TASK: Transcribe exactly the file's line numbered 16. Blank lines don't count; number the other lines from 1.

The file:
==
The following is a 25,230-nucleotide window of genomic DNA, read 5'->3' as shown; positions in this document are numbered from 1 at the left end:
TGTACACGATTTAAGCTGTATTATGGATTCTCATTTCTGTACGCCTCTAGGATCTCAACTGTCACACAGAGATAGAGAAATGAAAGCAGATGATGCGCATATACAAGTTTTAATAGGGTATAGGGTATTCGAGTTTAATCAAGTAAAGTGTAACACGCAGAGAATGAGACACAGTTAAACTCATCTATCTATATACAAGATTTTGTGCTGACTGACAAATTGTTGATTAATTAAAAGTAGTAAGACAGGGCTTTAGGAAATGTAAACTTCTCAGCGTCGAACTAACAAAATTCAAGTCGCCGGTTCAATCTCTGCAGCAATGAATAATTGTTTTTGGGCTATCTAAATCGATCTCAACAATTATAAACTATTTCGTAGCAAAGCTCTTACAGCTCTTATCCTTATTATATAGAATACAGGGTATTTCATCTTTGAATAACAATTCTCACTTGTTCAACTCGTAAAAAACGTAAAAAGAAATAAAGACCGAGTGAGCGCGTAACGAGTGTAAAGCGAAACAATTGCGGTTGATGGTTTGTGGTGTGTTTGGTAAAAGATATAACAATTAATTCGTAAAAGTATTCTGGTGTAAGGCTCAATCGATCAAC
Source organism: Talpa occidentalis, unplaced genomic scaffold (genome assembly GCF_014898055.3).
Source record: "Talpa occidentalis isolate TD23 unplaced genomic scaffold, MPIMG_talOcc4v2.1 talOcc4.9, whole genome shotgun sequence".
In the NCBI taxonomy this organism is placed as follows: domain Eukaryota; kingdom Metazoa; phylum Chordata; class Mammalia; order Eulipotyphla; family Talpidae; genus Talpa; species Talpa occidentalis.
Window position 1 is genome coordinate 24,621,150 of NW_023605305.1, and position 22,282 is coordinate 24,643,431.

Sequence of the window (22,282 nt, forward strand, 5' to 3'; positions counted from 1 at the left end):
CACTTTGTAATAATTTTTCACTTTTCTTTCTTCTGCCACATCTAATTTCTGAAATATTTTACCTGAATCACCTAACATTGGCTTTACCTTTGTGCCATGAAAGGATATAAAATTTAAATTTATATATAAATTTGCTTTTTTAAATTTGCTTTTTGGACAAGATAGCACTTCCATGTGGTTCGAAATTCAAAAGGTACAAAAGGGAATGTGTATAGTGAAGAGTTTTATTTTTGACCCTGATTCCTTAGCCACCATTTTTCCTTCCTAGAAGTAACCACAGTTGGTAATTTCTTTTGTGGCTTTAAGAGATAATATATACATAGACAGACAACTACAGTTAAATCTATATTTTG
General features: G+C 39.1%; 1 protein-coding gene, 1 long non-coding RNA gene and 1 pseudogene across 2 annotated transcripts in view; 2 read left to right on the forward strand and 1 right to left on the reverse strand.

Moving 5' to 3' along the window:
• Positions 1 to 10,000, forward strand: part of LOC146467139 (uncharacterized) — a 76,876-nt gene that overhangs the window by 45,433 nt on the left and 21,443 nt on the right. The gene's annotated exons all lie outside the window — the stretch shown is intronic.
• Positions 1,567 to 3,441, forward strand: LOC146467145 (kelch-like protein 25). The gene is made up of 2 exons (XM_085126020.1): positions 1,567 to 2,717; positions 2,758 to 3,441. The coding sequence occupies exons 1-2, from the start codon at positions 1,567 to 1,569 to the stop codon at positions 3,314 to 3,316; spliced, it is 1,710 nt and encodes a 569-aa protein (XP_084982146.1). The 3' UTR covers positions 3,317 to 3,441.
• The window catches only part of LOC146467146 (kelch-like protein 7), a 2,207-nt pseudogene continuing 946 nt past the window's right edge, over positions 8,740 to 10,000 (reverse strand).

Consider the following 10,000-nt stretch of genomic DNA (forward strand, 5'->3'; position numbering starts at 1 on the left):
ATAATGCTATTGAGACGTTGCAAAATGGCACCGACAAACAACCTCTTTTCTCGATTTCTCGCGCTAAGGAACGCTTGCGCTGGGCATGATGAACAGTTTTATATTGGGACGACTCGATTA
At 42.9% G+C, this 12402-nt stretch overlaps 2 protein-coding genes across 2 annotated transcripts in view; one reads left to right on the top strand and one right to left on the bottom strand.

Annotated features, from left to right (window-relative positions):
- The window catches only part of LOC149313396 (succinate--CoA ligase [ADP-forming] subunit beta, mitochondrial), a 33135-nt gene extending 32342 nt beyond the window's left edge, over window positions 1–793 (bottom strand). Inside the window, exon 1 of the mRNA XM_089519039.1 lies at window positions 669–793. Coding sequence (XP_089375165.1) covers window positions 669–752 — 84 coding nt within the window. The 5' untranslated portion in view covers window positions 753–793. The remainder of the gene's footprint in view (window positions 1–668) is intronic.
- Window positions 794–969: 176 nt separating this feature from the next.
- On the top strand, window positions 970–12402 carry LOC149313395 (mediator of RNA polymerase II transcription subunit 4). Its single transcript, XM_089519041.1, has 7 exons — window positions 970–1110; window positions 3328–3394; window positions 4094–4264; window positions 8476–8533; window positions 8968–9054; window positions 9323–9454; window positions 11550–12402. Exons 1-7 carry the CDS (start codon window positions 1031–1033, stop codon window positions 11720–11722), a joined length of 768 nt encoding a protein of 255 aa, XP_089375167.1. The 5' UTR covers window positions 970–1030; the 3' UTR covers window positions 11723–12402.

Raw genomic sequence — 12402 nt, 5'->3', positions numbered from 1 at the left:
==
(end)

At 42.9% G+C, this 12402-nt stretch overlaps 2 protein-coding genes across 2 annotated transcripts in view; one reads left to right on the top strand and one right to left on the bottom strand.